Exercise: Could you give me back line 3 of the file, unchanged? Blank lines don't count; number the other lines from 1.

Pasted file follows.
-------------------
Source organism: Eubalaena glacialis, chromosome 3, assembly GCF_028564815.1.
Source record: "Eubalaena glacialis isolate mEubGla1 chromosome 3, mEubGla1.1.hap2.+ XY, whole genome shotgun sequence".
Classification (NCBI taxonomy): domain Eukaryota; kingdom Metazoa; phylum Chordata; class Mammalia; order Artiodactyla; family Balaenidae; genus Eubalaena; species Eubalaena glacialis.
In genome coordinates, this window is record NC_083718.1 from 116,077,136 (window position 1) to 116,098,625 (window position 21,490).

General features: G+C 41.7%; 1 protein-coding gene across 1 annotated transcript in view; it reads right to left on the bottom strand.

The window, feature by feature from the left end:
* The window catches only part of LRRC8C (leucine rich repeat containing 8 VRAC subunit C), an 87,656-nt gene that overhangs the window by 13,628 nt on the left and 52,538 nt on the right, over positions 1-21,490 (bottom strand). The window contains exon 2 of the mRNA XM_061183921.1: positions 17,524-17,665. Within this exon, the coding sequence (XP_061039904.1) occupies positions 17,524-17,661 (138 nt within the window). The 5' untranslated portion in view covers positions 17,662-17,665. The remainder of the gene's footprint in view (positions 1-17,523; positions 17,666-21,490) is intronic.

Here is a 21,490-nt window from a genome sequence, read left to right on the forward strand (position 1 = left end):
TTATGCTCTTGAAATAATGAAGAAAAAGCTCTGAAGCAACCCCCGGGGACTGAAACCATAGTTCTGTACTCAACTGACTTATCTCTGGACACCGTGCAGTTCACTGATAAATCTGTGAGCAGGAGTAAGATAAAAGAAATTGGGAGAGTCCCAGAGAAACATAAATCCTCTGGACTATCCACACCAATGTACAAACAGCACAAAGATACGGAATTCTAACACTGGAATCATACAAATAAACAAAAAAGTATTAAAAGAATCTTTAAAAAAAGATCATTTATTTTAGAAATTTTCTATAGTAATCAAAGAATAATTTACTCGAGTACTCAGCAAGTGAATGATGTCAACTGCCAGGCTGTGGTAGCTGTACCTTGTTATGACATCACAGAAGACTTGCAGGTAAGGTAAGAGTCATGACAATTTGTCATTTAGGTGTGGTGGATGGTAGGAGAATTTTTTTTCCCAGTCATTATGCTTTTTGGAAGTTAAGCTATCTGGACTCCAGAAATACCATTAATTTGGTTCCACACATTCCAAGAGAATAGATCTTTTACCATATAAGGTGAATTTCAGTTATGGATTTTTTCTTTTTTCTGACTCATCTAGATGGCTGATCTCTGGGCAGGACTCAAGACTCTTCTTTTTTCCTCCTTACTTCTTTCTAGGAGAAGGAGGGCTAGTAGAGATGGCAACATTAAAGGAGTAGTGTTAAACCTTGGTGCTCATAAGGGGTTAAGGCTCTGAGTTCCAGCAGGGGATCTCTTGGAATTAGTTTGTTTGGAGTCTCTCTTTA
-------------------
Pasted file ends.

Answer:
Classification (NCBI taxonomy): domain Eukaryota; kingdom Metazoa; phylum Chordata; class Mammalia; order Artiodactyla; family Balaenidae; genus Eubalaena; species Eubalaena glacialis.